I gave myself a break on my WIP between finishing my coursework and graduation. Now it’s time to get back in the writing saddle (or office chair). I had a brainstorm last night as I was drifting off to sleep on one issue, but I have several other problems that need solved before much more writing happens. The 40,000 words I have thus far, even though they’ve been edited, are essentially first draft words. There are great gaping sections of narrative, long sections of dialogue with little blocking or emotional undercurrents, and some obvious holes where I haven’t figured out what will happen next to inform the end of the scene (so it rolls over and plays dead). That draft was about story structure and it got the bare bones on the page. Now I need to flesh it out.
I usually know when I’m writing the schlock, but I remember in the McD Romance writing classes, Jenny said she wrote 20 pages on Dresden china or some such for Faking It that turned into a paragraph in the final. So I let myself write the schlock knowing I can fix it later. In my first draft, I knew I had to explain Sarah’s motivation for her project – the reason why she refused to back down. In the current draft it is several paragraphs of explanation in the first scene in which she is wandering around the house and thinking about it. Very much like the stories that start with driving and thinking or sitting and thinking, which is one of those no-no’s in fiction writing. I’m reading a story right now that starts with a guy riding his motorcycle back to his hometown after an absence and he is thinking about what a dork he was then and how successful and not-dorky he is now. It didn’t work. In Angels Fall by Nora Roberts, Reece is driving and thinking in the first scene and it works. I’m not one to throw something out because it goes against the “rules” of fiction, but I will take a hard look at it.
In the case of explaining Sarah’s motivation, I knew when I was writing it, that it had to change. Kay (and maybe others, too) asked if ‘all of that’ really needed to be in there. Obviously, it didn’t work for her, but I already knew that. Last night, my drifting-off brainstorm was a conversation between Finch and Sarah where some of her motivation comes out. Not all of it. And then having a scene with Sarah’s family where the interactions among the family members show some of it. Not all of it. Those additions mean that some of that dragging prose can come out. Not all of it. Some of it needs to be right there in the beginning. That’s something that I have fixed before in drafts. I’ll note where there is a big, long narrative description and figure out where in the story the reader needs to have what portion of that info and then work it in. That’s how Sarah’s motivation will be worked throughout rather than dumped on the reader in a boring, repetitive 3- to 4-paragraph exposition. Fix narrative exposition by doling it out through the story using a combination of reveals (narrative, dialogue, action).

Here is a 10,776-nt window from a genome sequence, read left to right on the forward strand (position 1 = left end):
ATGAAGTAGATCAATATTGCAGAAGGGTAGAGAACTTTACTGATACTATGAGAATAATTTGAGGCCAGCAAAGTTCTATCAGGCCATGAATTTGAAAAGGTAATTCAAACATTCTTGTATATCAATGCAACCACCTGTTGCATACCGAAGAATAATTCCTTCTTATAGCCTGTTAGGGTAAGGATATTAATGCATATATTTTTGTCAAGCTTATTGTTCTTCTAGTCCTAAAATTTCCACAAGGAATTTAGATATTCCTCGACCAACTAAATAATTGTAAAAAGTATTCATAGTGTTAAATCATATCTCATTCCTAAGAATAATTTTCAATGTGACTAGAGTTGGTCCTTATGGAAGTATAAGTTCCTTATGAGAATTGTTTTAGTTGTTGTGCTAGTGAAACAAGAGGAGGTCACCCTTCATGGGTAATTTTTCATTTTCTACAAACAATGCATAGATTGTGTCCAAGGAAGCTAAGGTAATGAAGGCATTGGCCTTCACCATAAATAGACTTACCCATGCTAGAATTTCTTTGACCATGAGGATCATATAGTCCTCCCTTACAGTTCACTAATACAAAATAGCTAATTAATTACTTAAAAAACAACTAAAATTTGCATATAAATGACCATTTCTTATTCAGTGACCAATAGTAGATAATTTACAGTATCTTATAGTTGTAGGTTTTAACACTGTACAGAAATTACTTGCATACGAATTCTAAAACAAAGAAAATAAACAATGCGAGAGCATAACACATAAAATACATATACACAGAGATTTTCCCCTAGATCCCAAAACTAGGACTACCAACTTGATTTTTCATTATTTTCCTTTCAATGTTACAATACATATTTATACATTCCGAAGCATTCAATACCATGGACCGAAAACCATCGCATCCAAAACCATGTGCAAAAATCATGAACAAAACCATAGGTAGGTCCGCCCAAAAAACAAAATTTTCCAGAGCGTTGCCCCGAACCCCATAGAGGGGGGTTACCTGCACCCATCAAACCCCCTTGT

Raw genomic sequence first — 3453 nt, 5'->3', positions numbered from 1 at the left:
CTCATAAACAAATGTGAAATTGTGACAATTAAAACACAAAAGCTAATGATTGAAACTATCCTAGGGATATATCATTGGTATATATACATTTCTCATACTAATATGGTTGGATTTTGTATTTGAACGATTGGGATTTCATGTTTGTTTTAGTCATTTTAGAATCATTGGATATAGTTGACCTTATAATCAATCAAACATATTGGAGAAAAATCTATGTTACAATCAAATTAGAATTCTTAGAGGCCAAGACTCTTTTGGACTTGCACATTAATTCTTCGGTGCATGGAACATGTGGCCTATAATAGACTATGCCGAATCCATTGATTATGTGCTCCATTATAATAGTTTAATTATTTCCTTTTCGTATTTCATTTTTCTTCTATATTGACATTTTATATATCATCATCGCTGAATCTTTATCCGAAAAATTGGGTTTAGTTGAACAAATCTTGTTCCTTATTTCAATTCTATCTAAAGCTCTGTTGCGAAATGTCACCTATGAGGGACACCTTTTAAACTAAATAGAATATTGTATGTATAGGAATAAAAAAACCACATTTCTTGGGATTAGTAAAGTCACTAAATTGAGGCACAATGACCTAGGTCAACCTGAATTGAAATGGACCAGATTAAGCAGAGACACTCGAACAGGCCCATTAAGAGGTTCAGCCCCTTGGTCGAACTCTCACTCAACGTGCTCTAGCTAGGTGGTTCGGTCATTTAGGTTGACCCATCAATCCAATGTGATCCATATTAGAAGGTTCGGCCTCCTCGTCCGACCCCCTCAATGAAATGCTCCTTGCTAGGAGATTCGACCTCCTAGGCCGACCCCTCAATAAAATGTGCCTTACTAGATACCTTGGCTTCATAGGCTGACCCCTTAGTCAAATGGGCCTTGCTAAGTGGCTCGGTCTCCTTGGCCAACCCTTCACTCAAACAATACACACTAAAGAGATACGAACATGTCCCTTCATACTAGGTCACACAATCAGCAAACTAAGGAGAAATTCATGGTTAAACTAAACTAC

Two other problems that I want to tie together (so the story is stronger) are the refusal of the city council to grant the waiver for the addition and the supernatural aid (I’m keeping the stages of the hero’s journey). At the moment, the supernatural aid is a Moleskin journal of encrypted money-laundering transactions. It was kept by a cousin of Sarah’s who interned with the city and is found in a wardrobe at the house she inherits. It doesn’t work. I’m thinking it will be stronger if somehow that journal was created by one of the bad guys, got stolen from the bad guy 12 years ago, was stashed in the wall of the house, the bad guy knows this and is refusing to grant the waiver for the addition because he knows the journal could be unearthed. Another idea is that there was a HAM radio operator (an old guy who was a boarder of Great Aunt Gertrude) who intercepted communication and kept a journal of it and, again, hid it in the wall (bad guy somehow found out, yadda yadda). Problems are legion and include – why the wall? how does the bad guy know it’s in the wall? why didn’t whoever kept the journal go to the authorities with it in the first place? Fix plot crater with . . . no clue.
Another problem is making my criminals smarter (and meaner). I have a habit of using the news to aid in my scene creation. It will be more realistic if it’s something that actually happened, therefore if someone reads it in my story, they know it’s plausible, right? In the climax, my hero has his cell phone and the bad guys don’t take it. Several of the Eight gave a variation of “that’s just too easy.” In The Liar, Nora Roberts’ heroine has her cell phone and the bad guy doesn’t bother looking for it. There is a girl, right now, that the mom thinks is being held captive against her will because the daughter snapchatted to her friend that she was being held (really? Snapchat not 911? you can’t fix stupid). When I interviewed the Sheriff of my county for my project, he said criminals are stupid and gave me several examples – hence the cooking of the meal and then throwing the hot food and knocking the criminal over the head with the frying pan, which was also not a popular scene with the Eight (but a hilarious story from the sheriff). In this case, reality doesn’t make good fiction. Fix stupid – that’s fiction and I haven’t figured out how to do that either.
What problems are you trying to solve? Do you have any solutions for me?